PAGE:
I have just returned from three days in the Bay Area, visiting with clients and doing several presentations of the Edelman Trust Barometer. This week, we released a special edition of the Trust Barometer focused on California. Here are a few of the findings:

  1. Gender Issues Are a Flashpoint — 72 percent say that the tech industry has not done enough to respond to and deal with sexual harassment in the workplace. And 74 percent say that the tech industry has not done enough to deal with unfair treatment of women. Forty-six percent of women surveyed say they had been treated unfairly because of their gender and 32 percent say they had been sexually harassed at work.
  2. California Still Has a Mass Class Divide on Trust in Institutions — Trust among elites did not crash in California as it did in the rest of the U.S., remaining strong at 57 percent. Meanwhile, trust in the general population remained at 39 percent, leaving an 18-point gap. Business is the most trusted institution, with government the least trusted.
  3. Tech Benefits California but Not the People — Sixty percent agree that California benefits from technology but only 38 percent say that it “benefits me.”
  4. Tech Now Seen as Corporate — Nearly three quarters say that tech companies are part of corporate America.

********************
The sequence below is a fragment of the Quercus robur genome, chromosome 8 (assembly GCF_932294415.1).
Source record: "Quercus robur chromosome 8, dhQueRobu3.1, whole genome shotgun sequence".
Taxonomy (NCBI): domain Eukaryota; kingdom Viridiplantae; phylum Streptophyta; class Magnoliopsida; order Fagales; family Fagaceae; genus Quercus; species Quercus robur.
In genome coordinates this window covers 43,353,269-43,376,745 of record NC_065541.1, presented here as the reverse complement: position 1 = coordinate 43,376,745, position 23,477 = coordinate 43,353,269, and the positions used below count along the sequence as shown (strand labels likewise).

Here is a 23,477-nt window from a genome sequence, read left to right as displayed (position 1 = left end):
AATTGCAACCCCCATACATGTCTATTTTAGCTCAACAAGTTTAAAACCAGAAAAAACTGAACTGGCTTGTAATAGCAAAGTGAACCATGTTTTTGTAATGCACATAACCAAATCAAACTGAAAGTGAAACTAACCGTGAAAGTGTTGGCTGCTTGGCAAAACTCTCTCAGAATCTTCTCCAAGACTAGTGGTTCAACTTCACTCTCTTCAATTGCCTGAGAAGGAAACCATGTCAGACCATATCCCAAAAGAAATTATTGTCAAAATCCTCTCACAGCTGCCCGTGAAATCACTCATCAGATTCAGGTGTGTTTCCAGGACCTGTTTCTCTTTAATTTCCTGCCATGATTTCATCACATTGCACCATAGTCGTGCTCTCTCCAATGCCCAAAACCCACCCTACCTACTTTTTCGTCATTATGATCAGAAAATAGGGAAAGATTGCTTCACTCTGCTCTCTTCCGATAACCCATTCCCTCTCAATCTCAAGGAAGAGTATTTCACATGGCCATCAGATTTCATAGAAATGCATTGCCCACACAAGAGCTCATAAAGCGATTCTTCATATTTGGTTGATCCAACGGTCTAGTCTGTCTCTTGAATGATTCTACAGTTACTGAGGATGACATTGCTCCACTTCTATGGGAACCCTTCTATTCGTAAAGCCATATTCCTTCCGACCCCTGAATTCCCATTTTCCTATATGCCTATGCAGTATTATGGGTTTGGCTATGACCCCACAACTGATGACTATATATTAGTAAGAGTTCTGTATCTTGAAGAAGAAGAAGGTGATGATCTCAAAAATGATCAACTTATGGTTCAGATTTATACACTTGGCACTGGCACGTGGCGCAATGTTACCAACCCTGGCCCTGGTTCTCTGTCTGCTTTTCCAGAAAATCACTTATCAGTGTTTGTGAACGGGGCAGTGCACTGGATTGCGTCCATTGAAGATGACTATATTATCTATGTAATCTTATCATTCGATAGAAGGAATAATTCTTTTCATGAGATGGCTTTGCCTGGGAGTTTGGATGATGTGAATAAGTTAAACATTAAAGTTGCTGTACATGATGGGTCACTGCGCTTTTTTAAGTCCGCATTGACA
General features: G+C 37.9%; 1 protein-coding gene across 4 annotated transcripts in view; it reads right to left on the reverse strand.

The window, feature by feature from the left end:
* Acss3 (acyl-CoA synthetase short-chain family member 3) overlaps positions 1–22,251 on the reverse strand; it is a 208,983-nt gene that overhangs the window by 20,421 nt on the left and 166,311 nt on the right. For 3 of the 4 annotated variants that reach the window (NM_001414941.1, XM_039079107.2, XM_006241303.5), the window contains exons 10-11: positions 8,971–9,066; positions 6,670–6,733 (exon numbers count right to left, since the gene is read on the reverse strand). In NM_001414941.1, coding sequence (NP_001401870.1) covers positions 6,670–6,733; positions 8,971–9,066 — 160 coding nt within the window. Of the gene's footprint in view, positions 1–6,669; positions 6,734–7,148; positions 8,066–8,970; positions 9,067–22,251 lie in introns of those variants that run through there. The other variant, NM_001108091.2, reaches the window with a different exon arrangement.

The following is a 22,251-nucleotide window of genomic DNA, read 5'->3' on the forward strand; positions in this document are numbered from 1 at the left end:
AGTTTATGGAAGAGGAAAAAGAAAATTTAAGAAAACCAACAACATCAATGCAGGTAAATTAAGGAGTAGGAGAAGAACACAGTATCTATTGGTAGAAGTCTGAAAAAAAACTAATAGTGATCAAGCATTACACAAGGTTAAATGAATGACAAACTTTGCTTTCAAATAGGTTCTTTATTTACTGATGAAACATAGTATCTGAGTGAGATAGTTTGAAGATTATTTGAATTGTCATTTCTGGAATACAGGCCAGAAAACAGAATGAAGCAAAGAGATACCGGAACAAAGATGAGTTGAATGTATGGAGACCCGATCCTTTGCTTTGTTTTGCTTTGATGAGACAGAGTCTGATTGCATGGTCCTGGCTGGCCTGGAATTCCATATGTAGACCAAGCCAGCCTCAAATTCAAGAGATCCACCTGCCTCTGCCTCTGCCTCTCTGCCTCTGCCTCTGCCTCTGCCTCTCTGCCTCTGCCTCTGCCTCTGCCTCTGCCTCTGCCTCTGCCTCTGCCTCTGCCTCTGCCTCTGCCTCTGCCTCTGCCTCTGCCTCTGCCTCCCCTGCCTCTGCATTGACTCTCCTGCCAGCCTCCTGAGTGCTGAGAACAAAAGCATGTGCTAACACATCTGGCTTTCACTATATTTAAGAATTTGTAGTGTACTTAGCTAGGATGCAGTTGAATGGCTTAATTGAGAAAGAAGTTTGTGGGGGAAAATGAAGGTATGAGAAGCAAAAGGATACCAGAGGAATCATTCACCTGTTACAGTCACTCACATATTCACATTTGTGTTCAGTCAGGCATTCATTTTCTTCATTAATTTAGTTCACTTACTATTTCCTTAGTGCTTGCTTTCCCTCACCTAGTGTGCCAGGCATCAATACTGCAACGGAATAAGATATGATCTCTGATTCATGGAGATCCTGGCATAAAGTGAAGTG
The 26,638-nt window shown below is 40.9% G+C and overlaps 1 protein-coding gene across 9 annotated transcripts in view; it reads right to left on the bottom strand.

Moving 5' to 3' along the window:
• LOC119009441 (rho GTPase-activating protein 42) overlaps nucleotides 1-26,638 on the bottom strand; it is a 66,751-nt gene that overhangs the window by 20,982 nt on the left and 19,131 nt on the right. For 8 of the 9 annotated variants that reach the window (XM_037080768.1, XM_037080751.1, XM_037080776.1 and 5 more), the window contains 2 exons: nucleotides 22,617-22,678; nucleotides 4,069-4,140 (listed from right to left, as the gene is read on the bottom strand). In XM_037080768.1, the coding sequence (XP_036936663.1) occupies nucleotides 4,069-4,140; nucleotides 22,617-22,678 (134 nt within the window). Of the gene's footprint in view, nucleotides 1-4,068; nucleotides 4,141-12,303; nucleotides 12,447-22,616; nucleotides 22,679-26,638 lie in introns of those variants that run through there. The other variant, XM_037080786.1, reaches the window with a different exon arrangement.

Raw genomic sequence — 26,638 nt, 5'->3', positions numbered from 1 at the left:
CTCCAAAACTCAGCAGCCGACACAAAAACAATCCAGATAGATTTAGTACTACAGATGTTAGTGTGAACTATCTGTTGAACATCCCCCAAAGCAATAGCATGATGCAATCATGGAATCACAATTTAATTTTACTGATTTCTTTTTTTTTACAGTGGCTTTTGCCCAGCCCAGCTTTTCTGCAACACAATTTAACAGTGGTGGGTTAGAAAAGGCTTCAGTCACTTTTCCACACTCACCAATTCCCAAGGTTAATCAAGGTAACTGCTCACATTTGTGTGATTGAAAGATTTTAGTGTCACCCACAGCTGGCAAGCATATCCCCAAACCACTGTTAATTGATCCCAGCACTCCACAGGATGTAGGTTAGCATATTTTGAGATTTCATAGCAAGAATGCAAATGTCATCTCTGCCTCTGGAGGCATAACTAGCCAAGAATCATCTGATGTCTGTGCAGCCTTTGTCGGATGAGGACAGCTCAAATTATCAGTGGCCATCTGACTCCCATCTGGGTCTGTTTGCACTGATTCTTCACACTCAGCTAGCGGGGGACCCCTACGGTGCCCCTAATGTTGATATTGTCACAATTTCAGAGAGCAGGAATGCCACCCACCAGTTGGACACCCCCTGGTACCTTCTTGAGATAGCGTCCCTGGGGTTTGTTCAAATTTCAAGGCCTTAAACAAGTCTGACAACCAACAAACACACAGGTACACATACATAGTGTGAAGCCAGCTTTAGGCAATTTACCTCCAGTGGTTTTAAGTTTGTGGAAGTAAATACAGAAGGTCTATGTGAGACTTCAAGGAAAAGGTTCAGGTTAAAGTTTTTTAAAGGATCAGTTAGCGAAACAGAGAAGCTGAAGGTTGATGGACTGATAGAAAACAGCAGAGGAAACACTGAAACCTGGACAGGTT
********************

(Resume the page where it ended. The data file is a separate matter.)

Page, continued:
5. Tech Needs More Regulation — Two-thirds say that the tech industry is under-regulated. The big concerns are around privacy, security and strained infrastructure from growth. For example, 89 percent say they would make tech companies liable for data breaches and 82 percent would raise taxes on tech companies if their manufacturing moves overseas.
  6. Speak Up — 83 percent want tech companies to speak out against policies that hurt their employees or customers.
  7. Tech and Social Media Trust Diverge — Tech is the most trusted industry at 65 percent, social media the second least trusted at 35 percent. We also found in our main trust study that there is now a 40-point gap between social media and mainstream media.

During my discussion with Sara Fischer of Axios on Tuesday evening, she asked what pivotal moments changed the discussion around technology companies in 2017. I said that Google CEO Sundar Pichai’s decision to remove the male engineer who wrote a toxic blog post about women in technology and the Uber board’s decision to relieve founder Travis Kalanick of his responsibilities were the most important events. I should have added the demise of trust in social media and search; the article in Wired titled “Inside the Two Years That Shook Facebook and the World” was released when I was in San Francisco.

I believe in the technology sector’s ability to manage its new power in a responsible way. Among the priorities for 2018 are to sketch out realistic regulatory solutions for privacy and security, to take on the emerging issue of job loss from automation and the need to reinforce women’s role in the workplace in the wake of the #MeToo movement. One important insight from our survey is that the number one trusted institution is “My Employer”; that means tech CEOs should make their employees the communications priority in the coming year.

Richard Edelman is president and CEO.